Target skills-based volunteering opportunities
Volunteering is a great way to meet people: work the registration desk at an industry conference; sit on a committee at your professional association. You’ll hear about cutting-edge developments, and meet actively engaged people for your mentor, Board, and accountability groups. But keep an eye out for skills-based volunteering opportunities which can help you shore up gaps in your own learning and experience. If you are a marketer, seek out a finance role. If you need more social media experience, become the community manager or website liaison.
Target lateral, cross-functional opportunities
Volunteering is not just for non-profits or other organizations outside your employer. Let your boss and colleagues know of your interest in areas outside your immediate one (just make sure you’re doing an excellent job with what’s already on your plate). This might be an internal project that cuts across different functions. Or it might be a workplace initiative, such as planning the annual meeting or starting an affinity group. Cross-functional opportunities within the company are great for both networking and skills-building.
Start a personal development book club
If you still don’t see the right opportunity in your company or community, get even more specific on the skills or expertise you need with a personal development book club. You can find people with like-minded interests – e.g., you all want to improve sales skills – and pick top sales books to read. You can cover one for each meeting and discuss as a group. Or you can each read a different one and present to each other. This way, you “read” multiple books simultaneously and also get practice in the key skills of presenting, synthesizing, and summarizing.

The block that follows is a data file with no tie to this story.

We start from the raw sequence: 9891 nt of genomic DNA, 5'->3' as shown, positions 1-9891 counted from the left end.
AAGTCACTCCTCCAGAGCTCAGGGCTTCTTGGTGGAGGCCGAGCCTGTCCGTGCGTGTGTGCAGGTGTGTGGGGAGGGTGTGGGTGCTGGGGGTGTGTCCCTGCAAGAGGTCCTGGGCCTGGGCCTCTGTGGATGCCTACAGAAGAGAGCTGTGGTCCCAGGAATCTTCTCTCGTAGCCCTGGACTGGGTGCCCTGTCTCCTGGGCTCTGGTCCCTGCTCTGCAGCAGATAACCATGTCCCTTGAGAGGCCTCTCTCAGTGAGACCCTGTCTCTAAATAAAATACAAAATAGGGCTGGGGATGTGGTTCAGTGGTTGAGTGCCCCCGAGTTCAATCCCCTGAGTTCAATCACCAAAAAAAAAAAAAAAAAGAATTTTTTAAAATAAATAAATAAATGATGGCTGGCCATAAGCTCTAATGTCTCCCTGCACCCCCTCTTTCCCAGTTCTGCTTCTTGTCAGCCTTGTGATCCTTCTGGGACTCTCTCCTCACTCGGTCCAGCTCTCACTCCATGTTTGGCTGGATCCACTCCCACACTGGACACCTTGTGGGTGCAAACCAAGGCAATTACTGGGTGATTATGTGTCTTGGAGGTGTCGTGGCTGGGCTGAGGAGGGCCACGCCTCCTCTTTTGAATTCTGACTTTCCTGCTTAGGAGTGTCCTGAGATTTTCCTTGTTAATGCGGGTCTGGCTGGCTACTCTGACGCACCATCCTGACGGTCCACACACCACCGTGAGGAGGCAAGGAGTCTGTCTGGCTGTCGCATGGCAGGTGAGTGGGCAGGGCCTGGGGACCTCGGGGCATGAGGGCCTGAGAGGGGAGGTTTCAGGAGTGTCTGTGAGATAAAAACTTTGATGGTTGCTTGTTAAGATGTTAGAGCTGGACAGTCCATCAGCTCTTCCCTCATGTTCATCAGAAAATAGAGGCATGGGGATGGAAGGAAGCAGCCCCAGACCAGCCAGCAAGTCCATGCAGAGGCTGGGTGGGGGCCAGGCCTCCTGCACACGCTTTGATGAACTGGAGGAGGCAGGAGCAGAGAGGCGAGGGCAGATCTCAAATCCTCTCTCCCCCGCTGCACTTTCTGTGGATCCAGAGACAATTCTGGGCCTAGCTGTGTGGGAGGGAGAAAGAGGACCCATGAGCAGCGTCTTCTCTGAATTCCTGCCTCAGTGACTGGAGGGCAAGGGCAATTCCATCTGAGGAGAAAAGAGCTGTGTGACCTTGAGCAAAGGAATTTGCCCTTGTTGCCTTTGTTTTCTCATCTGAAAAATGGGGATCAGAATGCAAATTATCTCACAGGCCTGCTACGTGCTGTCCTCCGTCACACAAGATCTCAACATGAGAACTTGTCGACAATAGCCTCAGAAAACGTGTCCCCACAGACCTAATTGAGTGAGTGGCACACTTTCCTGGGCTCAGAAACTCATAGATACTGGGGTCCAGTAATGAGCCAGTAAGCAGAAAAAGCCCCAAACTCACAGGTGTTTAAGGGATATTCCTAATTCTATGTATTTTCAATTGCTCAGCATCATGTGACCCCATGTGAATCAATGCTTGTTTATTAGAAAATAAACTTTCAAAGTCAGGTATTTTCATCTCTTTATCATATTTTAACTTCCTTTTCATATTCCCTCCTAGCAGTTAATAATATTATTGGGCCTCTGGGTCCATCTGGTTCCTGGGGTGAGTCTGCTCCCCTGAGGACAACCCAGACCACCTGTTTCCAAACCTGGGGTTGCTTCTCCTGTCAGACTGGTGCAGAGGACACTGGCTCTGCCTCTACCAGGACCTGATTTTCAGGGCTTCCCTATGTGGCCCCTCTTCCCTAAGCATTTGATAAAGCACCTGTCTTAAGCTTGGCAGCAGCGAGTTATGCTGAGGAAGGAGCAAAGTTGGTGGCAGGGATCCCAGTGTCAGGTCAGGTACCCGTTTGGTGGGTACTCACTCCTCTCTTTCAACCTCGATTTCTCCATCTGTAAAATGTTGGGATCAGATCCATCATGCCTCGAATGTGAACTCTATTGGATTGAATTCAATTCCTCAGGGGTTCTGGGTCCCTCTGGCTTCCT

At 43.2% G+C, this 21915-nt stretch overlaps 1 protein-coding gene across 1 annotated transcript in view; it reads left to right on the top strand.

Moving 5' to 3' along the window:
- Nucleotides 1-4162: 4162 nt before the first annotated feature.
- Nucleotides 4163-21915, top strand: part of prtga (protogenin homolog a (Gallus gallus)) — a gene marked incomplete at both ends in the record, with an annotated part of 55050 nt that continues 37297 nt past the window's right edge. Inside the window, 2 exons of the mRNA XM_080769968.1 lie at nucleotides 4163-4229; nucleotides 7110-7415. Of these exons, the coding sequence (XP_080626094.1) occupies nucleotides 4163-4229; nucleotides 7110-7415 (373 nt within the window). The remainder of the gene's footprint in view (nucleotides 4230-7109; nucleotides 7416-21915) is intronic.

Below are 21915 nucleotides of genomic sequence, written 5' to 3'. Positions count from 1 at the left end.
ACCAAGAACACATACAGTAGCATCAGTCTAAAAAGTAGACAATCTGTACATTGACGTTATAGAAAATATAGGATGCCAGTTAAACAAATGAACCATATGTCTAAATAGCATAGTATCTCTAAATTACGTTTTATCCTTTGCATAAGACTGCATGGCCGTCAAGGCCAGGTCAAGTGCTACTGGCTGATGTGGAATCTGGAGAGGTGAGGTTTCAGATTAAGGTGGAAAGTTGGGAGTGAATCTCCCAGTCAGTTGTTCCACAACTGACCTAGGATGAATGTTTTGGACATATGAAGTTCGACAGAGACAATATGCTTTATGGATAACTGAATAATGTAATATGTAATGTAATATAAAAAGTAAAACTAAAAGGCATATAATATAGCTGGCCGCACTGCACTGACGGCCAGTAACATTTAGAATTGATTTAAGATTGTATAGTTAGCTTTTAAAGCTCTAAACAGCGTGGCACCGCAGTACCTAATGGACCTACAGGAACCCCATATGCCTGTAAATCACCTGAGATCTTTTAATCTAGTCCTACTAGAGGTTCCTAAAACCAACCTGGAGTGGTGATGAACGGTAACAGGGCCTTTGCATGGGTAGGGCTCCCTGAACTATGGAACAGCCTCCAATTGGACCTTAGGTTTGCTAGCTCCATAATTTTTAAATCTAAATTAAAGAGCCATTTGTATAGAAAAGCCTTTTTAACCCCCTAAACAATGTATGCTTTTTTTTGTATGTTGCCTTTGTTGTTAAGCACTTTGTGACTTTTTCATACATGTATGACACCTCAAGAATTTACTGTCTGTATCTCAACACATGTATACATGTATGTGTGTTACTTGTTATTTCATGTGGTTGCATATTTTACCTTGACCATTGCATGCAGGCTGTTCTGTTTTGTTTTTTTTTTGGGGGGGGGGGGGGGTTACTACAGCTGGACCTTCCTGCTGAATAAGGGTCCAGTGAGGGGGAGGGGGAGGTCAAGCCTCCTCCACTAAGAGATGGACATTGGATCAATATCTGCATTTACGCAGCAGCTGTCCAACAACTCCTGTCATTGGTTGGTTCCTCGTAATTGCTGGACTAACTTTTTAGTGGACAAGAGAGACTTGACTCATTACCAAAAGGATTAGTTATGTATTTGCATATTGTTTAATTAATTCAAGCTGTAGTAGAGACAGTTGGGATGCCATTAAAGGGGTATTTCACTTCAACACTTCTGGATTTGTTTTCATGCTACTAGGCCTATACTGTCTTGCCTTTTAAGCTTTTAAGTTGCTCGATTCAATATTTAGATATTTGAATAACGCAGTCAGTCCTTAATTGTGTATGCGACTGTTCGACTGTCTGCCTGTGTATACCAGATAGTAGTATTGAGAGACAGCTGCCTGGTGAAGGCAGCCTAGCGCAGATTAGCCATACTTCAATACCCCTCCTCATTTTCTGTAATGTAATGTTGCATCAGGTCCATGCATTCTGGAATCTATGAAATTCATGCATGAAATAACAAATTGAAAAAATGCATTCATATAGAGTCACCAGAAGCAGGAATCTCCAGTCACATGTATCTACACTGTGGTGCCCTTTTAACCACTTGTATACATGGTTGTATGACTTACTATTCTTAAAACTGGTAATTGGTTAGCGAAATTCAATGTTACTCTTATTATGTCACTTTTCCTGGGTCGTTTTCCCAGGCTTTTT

Revisit your alma mater
Career development resources are available at many universities for their alumni. Also check out libraries and community centers. Resources include webinars and workshops, networking events, speakers, conferences, newsletters, and even job listings.
Reengage with your alma mater
Don’t just use the resources at your alma mater. Contribute your own and get valuable skills and experience in the process. Offer to speak or mentor someone earlier in your career. It’s a great practice for public speaking, coaching, and other critical communication skills.
Be a mentor
Whether it’s through your alma mater or your current employer or a community organization, being a mentor is not just about giving back. It’s excellent for leadership development for the communication skills mentioned above, but also as a proactive way for you to synthesize what you know and reflect on what’s important. When you advise others on career choices and priorities, you can’t help but gain more clarity for yourself, or at least finally pose those key questions to yourself. As you help others identify what they need to become leaders, you will develop your own leadership profile.
This post originally appears in my leadership column on Forbes